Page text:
The problem with trying new things is that they can quickly become addictive and I am certain this will be the case with screenprinting on fabric.
Last weekend I attended a workshop given by Boston Handmade member and fiber artist Linda Branch Dunn at her studio at Western Avenue Studios in Lowell, MA. The class was titled "Improv Screenprinting" and we learned how to make screens using a thermofax machine, and various ways on printing on fabric. I brought the fabric that I had previously dyed using gelatin printmaking methods, and layered over it with a screen of one of the tree photos I took at Brooksby Farm. And Linda let use some of her screens as well.
The result? I am in love with screenprinting and surface design in general. So much so that I have registered for classes with fiber artist Wen Redmond in New Hampshire. Her work is stunning (as is Linda's) and I can't wait to absorb some of her expertise.
Joe had an art class assignment this weekend that involved taking panoramic photos which he will eventually reference for a watercolor painting. We went to a few places in Salem that he wasn't happy with. I wasn't happy that it was so cold, I was hungry, we had marched all over the place, and as always, it was a last minute thing. That's high school I guess!
Anyway, out of nowhere he said, "the marshes! the marshes behind the school!" behind his high school in Danvers, MA. So we went, and while Joe took his panoramic photos, I took photos of Joe.
I had some leftover canvases so I thought I'd try to do something with some of the photos I took of Brooksby Farm. I made a black and white line print of one of the shots of brances and printed it on rice paper, then adhered it to the canvas. From there it took on a life of its own with many, many layers of acrylics, pearlescent pigments, and fiber. The result is definitely inspired by the orchard in summer. One can just wait for the warmer weather.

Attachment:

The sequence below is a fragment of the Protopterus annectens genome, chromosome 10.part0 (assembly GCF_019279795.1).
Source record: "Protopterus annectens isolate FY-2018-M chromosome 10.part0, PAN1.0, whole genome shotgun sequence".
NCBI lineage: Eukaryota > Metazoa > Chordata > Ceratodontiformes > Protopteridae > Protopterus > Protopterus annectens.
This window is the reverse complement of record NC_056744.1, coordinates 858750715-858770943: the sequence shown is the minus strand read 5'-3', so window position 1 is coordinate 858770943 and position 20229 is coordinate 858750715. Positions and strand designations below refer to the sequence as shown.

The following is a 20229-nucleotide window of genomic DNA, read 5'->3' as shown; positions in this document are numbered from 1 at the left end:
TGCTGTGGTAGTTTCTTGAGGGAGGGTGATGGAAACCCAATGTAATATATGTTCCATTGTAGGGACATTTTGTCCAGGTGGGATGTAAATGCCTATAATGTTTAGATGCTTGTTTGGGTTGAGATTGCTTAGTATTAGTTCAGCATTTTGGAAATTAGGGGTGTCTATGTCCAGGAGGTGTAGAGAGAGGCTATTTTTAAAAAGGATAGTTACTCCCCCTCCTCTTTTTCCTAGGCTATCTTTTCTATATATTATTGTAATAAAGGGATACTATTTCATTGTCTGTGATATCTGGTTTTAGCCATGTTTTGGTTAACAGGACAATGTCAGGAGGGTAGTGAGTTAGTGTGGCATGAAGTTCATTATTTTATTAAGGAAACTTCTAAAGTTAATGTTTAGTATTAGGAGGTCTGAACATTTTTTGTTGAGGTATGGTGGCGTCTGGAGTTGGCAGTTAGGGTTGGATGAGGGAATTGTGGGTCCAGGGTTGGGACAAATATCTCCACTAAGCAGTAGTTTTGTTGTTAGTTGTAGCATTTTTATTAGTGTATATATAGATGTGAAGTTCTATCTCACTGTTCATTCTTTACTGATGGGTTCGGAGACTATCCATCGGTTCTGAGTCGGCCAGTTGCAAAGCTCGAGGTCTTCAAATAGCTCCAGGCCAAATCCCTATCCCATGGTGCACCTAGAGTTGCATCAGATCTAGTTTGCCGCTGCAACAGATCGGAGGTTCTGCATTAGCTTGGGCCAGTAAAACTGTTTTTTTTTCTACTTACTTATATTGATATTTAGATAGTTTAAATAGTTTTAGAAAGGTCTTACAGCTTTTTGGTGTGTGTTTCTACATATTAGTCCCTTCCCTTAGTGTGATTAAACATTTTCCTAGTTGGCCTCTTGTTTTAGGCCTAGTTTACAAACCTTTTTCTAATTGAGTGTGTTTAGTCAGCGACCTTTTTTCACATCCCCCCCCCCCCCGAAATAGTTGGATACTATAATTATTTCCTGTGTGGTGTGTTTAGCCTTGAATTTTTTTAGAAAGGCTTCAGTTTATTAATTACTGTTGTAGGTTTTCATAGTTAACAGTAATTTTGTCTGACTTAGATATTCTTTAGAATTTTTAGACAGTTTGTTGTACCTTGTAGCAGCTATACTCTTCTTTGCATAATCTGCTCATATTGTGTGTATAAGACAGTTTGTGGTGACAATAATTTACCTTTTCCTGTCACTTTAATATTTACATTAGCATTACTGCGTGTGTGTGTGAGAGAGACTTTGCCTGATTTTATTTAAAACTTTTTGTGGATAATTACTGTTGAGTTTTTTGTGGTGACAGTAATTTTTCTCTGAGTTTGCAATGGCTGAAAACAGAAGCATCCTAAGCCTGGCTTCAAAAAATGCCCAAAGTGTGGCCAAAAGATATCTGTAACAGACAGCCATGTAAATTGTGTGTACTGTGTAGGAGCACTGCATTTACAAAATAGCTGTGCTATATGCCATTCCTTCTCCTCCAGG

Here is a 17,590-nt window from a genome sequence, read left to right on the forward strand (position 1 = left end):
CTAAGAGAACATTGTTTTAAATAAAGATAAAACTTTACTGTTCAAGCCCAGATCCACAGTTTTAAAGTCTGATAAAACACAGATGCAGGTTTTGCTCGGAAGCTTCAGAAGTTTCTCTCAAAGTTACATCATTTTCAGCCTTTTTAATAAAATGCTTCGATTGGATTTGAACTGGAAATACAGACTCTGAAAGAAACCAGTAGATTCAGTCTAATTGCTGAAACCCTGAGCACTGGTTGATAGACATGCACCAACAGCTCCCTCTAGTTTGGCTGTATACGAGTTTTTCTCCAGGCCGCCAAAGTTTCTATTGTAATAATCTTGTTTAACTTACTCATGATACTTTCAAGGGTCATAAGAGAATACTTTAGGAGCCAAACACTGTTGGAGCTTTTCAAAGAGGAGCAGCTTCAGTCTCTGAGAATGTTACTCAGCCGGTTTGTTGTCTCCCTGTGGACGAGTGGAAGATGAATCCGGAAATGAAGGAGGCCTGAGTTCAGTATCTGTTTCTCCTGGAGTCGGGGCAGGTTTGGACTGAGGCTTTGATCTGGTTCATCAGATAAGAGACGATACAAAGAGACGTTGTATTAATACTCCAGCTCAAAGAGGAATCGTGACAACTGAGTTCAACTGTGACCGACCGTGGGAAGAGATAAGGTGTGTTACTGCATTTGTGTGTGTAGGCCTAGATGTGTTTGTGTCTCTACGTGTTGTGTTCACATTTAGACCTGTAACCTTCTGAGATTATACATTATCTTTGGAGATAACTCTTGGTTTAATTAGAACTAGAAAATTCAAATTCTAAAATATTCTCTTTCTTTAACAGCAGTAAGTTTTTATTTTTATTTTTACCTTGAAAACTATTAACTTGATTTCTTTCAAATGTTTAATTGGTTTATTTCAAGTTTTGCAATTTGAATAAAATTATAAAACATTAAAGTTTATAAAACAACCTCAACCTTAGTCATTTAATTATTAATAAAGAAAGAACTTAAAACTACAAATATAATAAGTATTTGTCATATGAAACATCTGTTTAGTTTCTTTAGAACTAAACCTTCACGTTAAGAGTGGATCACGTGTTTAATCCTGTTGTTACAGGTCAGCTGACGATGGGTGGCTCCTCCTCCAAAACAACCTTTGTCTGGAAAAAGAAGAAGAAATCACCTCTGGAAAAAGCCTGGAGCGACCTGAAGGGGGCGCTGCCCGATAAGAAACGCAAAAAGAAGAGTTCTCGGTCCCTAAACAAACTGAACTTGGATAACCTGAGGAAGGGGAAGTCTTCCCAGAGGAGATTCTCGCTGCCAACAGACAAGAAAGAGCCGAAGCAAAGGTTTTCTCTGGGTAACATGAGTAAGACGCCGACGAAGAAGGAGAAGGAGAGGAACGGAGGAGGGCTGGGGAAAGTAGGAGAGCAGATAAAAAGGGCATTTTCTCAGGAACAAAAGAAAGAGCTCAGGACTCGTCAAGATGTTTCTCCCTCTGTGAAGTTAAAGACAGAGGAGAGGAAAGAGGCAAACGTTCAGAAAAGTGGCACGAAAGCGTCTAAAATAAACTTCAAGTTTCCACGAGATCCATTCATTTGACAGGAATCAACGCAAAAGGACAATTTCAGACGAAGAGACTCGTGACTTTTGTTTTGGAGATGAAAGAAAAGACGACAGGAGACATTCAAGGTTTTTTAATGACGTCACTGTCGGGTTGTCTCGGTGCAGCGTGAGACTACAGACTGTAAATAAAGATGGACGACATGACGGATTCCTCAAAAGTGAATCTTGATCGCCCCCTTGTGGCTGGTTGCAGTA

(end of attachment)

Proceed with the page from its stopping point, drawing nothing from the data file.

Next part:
The piece is listed on etsy http://www.etsy.com/view_listing.php?listing_id=22506235.
I remember the first time I saw "Somerset Studios" magazine and still remember how the art and craft inside immediately struck me. I was hooked! Since 2002 I have been collecting these magazines (not ALL of them) but dozens and dozens fill my studio. Not just "Somerset Studio" magazine, but also "Cloth, Paper, Scissors" and "Quilting Arts" and many others.
My tastes have changed. Now I'm reading "Surface Design" and "Art New England" and some others. And since I can't seem to stop buying magazines, I need to make room in my studio. So I am listing dozens and dozens and dozens of back issues on EBAY.
As of this moment there are about a dozen, and I will be adding more over the next few days.
Goodbye old friends, I hope you find good homes and continue to inspire.
Well, there wasn't much to do today other than wish the snow away. So here are some new digi-collages that I'll convert to gelatin fresco prints. The birds and trees are all from photos I've taken this winter from my deck, and from Brooksby Farm in Peabody.